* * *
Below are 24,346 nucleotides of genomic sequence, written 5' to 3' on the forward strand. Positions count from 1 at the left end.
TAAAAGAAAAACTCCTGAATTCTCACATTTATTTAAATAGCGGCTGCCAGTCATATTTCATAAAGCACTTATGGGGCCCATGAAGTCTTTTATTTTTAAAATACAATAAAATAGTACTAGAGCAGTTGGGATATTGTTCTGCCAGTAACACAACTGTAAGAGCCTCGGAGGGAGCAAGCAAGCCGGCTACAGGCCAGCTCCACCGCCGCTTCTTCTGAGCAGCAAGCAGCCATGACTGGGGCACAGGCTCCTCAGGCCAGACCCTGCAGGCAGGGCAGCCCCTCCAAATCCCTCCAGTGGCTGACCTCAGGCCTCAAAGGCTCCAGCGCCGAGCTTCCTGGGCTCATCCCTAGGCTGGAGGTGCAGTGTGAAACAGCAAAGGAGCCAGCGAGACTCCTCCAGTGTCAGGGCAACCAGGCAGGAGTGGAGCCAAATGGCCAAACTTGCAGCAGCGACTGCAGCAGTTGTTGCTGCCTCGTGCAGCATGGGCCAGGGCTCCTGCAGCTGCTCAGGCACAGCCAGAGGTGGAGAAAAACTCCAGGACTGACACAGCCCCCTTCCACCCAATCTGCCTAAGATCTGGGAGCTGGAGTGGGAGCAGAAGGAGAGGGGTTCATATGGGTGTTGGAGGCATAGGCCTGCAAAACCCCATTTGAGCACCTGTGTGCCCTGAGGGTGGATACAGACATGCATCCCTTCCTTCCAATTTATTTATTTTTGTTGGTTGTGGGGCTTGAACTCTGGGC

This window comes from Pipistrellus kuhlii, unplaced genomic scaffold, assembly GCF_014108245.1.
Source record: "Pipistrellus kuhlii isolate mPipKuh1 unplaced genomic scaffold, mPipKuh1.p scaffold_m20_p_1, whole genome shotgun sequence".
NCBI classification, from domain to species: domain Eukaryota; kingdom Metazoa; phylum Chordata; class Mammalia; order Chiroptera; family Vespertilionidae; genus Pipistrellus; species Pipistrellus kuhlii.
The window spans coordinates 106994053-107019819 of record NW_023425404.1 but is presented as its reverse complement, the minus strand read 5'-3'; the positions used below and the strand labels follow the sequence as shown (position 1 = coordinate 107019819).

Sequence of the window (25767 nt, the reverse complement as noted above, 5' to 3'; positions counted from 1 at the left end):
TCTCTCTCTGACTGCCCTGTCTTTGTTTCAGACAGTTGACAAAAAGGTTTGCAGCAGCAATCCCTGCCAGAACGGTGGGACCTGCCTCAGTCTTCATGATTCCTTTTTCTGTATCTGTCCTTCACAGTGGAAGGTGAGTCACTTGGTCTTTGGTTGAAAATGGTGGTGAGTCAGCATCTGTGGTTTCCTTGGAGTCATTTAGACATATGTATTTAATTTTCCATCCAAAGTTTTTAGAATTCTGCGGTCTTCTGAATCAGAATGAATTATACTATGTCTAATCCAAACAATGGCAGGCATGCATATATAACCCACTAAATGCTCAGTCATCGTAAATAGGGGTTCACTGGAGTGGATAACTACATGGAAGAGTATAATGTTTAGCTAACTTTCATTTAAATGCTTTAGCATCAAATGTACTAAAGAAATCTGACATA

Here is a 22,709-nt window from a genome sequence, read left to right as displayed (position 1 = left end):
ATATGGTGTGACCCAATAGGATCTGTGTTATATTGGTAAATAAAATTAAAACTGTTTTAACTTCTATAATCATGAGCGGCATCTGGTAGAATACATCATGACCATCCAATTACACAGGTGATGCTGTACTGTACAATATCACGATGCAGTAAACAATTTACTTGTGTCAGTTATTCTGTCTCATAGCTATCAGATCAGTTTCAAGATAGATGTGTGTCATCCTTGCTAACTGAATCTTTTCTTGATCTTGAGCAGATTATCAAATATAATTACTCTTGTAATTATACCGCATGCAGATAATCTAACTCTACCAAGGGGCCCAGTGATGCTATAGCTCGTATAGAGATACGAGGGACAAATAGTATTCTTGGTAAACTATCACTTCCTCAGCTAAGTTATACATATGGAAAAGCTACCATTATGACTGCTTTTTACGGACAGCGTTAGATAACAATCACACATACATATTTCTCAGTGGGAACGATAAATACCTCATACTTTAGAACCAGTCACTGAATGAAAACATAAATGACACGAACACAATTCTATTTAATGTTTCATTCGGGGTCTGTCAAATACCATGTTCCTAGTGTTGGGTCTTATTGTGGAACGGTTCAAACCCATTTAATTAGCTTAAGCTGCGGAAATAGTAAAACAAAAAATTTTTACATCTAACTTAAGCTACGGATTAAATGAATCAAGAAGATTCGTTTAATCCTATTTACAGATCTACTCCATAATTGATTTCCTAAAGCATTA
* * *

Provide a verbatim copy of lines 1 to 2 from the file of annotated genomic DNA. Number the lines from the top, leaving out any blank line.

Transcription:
Below are 24,346 nucleotides of genomic sequence, written 5' to 3' on the forward strand. Positions count from 1 at the left end.
TAAAAGAAAAACTCCTGAATTCTCACATTTATTTAAATAGCGGCTGCCAGTCATATTTCATAAAGCACTTATGGGGCCCATGAAGTCTTTTATTTTTAAAATACAATAAAATAGTACTAGAGCAGTTGGGATATTGTTCTGCCAGTAACACAACTGTAAGAGCCTCGGAGGGAGCAAGCAAGCCGGCTACAGGCCAGCTCCACCGCCGCTTCTTCTGAGCAGCAAGCAGCCATGACTGGGGCACAGGCTCCTCAGGCCAGACCCTGCAGGCAGGGCAGCCCCTCCAAATCCCTCCAGTGGCTGACCTCAGGCCTCAAAGGCTCCAGCGCCGAGCTTCCTGGGCTCATCCCTAGGCTGGAGGTGCAGTGTGAAACAGCAAAGGAGCCAGCGAGACTCCTCCAGTGTCAGGGCAACCAGGCAGGAGTGGAGCCAAATGGCCAAACTTGCAGCAGCGACTGCAGCAGTTGTTGCTGCCTCGTGCAGCATGGGCCAGGGCTCCTGCAGCTGCTCAGGCACAGCCAGAGGTGGAGAAAAACTCCAGGACTGACACAGCCCCCTTCCACCCAATCTGCCTAAGATCTGGGAGCTGGAGTGGGAGCAGAAGGAGAGGGGTTCATATGGGTGTTGGAGGCATAGGCCTGCAAAACCCCATTTGAGCACCTGTGTGCCCTGAGGGTGGATACAGACATGCATCCCTTCCTTCCAATTTATTTATTTTTGTTGGTTGTGGGGCTTGAACTCTGGGC